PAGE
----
On a campus where TOMS shoes and mission trips are popular, it stands to reason that the coffee that students rely on would meet socially-minded standards.
The Hub is currently selling CityKid Java with a poster detailing its mission, having sold the product for several years.
However, CityKid Java is more than a socially responsible roaster.
“We don’t just write a check and are separated from the ministry itself. When you come, you see the kids, the ministry. We not only work in coffee, we intimately know the kids and minister to them,” said Mark Lundquist, vice president of Urban Ventures, which CityKid Java is a program within.
“It doesn’t do good to help kids here and harm them in those regions,” said Emily Duma, the social media and marketing intern. “It’s like we are paying it forward. A cup of coffee goes to improve a program, which helps kids break the circle of poverty. We’re trying to be good across the board. For us, it’s important to give back and do what we can locally, next door.”
All of the profits go to kids’ programs in Urban Ventures, including tutoring, music classes and athletic opportunities.
Through this, they are attempting to help break the cycle of generational poverty.
“The aim is to get kids to know who made them, why, and for what purpose. In doing that a kid will have more interest in discovering God’s purpose rather than join a gang, commit crime or sell drugs,” Lundquist said.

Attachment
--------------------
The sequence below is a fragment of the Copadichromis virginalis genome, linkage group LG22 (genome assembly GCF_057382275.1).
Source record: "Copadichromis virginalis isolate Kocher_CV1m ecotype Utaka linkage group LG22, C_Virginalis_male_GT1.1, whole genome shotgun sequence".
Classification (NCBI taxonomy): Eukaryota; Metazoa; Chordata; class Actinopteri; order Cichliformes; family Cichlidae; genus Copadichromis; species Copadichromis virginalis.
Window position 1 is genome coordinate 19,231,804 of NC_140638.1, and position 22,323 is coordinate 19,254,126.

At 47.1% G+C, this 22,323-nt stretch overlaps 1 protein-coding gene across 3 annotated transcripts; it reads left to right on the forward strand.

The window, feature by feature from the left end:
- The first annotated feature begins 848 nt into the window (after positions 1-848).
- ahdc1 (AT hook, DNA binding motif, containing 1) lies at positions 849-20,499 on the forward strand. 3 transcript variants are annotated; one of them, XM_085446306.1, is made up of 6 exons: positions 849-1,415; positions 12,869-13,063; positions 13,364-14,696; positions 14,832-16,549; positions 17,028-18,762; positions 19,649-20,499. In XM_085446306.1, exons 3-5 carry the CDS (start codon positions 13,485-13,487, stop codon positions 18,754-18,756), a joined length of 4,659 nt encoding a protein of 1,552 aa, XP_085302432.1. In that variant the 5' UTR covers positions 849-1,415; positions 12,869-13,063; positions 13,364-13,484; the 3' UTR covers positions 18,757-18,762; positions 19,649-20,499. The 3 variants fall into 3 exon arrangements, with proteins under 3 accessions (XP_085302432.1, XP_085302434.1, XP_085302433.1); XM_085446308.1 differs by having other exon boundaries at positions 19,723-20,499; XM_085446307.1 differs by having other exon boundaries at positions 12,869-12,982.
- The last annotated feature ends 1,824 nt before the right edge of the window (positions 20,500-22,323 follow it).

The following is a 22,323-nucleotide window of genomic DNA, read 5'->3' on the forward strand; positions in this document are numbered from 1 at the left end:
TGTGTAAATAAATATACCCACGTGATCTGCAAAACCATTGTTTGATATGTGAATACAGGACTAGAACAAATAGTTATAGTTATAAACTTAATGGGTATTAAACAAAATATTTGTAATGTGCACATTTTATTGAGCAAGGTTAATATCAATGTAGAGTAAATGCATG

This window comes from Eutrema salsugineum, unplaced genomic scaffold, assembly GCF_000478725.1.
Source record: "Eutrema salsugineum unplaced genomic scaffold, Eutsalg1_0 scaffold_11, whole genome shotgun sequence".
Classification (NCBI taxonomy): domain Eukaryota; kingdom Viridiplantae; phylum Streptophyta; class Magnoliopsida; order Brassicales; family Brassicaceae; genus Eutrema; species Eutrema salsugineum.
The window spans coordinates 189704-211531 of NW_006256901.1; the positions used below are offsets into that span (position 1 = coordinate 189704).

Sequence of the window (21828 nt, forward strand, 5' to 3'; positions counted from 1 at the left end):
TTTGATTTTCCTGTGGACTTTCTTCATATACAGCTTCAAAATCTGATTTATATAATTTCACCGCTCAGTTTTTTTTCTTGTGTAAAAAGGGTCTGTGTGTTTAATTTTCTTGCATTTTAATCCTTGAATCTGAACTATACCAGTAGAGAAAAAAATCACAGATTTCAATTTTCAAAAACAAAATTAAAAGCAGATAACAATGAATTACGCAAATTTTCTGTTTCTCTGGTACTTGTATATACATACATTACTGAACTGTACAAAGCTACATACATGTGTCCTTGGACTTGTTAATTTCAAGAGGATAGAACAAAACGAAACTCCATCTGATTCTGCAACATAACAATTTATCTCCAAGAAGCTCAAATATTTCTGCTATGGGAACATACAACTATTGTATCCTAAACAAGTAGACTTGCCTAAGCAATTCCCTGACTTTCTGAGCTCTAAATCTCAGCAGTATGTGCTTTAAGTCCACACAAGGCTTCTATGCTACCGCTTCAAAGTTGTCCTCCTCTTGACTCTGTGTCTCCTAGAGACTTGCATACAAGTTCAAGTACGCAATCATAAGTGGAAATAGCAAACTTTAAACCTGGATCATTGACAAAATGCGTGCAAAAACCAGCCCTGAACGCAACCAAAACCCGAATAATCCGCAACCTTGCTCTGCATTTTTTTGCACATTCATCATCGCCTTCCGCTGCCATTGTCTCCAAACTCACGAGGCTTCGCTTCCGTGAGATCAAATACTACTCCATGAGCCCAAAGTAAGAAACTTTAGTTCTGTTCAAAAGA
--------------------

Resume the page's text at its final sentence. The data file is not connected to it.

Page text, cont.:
As for the coffee itself, CityKid Java is registered with the Rainforest Alliance, which ensures proper housing conditions, food, clean water and education of the family in coffee growing regions.
“It’s a circle of justice. We don’t just help locally, we help overseas,” Lundquist said.
However, that was not enough to satisfy them. CityKid Java instructs their buyers to pay 25 cents a pound more for fair trade, which adds up when buying over 100,000 lbs. of coffee a year.
“We always thought we could do better,” Lundquist said.
This idea has been catching on in the corporate community. CityKid Java is sold in Cargill, Wells Fargo and Best Buy locations to employees, as well as to the public through Target, Cub Foods, and colleges such as Northwestern.
“I’ve actually run out of flex money from buying so much coffee,” said junior Sarah Kaltenbach. “I think CityKid Java is a really good cause because it gives back to the community.”